Hedwig and the Angry Inch - Movie Review
Hedwig and the Angry Inch
The first time I ever heard the music from Hedwig and the Angry Inch, I was wandering the isles of a Portland vintage store and thought to myself, I don’t think I ever want to see that depicted on the big screen. For many, I think that might be a safe assumption. I first heard of the film from a former manager of mine, who I now realize in retrospect was certainly gay, and raised an eyebrow as he relayed to me the plot. You might now be able to glimpse what kind of a movie this is.
Eventually my curiosity got the best of me and I couldn’t help but take a viewing of Hedwig and the Angry Inch, the glittery glam-rock cult-musical of the early 2000’s. Here we have a movie that so fully dedicates itself to it’s own concept and unique image that a certain amount of respect is immediately required from its viewer, no matter what their prior ideas regarding romanticism, sexual identity, or artistic freedom may be.
Here we are provided with the point of view of Hedwig, a transvestite who has made her way from over the Berlin wall to America as a rock star. Although, "star" might be a stretch. From the beginning, we know this isn’t any kind of rags to riches story. Hedwig makes her performances from behind salad bars or from the back of strip-mall Chinese restaurants. Nevertheless, even from these middle class venues Hedwig is a star in her own right. It’s only a shame that most of these venues are held directly behind shows featuring Hedwig’s protege. Or maybe it’s not such a coincidence, considering that he has made it to the big time by pirating all of Hedwig’s greatest hits.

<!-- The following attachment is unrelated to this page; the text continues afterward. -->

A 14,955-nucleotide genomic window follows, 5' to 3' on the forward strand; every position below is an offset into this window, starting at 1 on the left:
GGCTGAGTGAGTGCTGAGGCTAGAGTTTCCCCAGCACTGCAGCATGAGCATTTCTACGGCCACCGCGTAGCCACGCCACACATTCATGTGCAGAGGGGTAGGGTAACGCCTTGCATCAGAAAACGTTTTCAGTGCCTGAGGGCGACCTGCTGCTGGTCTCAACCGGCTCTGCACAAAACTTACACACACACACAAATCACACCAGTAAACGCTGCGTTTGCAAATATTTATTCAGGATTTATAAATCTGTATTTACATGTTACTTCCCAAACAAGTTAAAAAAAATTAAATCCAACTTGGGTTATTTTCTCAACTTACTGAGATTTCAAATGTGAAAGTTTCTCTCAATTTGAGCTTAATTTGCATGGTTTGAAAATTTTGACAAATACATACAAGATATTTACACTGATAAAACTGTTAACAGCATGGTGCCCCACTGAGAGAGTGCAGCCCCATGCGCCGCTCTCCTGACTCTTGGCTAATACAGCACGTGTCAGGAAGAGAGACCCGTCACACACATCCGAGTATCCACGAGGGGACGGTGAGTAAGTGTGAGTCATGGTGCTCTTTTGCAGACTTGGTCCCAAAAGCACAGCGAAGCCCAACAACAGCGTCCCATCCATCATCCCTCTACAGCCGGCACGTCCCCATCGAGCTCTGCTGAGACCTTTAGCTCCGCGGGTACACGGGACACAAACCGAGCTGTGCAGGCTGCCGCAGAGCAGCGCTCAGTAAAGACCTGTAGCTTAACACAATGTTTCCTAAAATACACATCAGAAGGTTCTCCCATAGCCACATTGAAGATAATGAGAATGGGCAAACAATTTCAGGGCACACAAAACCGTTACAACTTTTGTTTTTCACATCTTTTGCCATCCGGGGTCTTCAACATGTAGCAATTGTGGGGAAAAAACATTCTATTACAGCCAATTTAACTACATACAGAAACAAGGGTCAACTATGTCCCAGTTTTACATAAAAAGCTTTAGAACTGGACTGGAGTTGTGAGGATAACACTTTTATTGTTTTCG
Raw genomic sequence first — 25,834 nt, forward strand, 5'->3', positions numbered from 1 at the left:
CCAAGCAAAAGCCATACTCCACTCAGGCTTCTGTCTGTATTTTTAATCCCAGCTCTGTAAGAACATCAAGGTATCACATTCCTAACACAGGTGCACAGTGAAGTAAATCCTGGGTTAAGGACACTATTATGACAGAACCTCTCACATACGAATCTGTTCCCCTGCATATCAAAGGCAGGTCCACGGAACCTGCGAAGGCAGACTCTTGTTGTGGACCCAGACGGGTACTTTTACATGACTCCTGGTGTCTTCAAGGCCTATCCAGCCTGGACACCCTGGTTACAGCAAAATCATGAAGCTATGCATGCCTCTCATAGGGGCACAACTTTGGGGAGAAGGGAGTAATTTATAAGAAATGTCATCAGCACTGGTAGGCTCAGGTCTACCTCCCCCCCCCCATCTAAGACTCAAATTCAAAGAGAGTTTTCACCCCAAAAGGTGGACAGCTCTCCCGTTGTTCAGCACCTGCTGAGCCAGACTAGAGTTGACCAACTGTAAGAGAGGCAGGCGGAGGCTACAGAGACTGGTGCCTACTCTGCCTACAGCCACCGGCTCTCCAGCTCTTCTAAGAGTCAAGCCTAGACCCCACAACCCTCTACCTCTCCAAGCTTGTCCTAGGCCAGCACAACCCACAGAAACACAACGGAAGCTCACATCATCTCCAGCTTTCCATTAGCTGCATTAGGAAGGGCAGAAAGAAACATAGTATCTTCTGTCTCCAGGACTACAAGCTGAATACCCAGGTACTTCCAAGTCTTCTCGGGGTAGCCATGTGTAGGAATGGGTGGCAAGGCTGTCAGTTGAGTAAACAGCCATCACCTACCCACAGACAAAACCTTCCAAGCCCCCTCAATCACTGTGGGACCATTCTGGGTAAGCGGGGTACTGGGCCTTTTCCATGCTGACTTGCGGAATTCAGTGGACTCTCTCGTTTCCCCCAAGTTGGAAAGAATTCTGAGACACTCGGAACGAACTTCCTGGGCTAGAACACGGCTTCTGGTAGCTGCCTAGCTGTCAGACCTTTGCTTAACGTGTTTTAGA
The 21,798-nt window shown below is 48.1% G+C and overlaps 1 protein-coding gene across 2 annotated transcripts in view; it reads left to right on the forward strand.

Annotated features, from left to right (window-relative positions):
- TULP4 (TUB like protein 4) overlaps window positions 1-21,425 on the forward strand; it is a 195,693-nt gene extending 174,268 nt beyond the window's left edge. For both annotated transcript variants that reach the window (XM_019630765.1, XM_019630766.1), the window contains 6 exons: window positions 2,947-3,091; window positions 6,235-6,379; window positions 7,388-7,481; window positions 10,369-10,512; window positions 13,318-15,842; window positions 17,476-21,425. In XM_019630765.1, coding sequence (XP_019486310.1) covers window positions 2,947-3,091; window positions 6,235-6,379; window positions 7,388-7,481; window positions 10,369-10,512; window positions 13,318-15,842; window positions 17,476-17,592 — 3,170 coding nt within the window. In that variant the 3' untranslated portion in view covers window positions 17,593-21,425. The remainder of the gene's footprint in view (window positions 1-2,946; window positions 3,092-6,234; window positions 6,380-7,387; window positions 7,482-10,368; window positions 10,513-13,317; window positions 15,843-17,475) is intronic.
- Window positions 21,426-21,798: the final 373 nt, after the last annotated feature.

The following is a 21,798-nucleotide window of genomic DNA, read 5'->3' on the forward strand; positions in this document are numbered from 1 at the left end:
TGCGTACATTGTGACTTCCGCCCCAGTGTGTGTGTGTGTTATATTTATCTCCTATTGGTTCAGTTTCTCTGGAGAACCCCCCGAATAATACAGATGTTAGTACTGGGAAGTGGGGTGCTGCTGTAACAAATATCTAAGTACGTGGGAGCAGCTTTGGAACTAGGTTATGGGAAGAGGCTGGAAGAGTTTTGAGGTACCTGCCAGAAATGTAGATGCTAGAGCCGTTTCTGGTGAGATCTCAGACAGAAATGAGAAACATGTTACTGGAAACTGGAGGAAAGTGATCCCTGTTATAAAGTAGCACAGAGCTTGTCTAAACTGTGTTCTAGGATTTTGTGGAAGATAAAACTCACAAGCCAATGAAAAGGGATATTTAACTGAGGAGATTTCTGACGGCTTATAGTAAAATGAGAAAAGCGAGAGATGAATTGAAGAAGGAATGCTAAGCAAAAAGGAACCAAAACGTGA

Hedwig herself is a bit of a mystery, to say the least. As the title suggests, and I’ll leave you to your deductive reasoning, Hedwig is somewhere between male and female. What makes her story so fascinating however, is that this is a state that permeates her whole being in that emotionally, physically, and spiritually, she hovers somewhere in-between all humanity. Her story is told through her music, and with it she also reflects the story of all mankind, all while heavily drawing from ancient stories of Greek gods and mortals. Sometimes even with animated segments.
Hedwig and the Angry Inch is revealed as a philosophical exploration. While it has certainly (with good reason) been viewed as an important work illustrating, and for some even humanizing, homosexuality, it is about so much more. It’s about people finding their place in life, the way life manages to put people into into their place, and what happens when that place is challenged.
Most of this works due to the central performances. The director here also serves as the central actor, and I believe he inhabits this role in a way few ever could. Hedwig is very much real, and she is all at once funny, endearing, and sad.
Can I recommend Hedwig and the Angry Inch? Certainly, but certainly not for everyone. There is a reason why it took me so long to watch it, and now that I have I’m really glad I did. It’s something truly original, and if you happen to be looking for something like that, well, I think you’ll be glad you watched it too.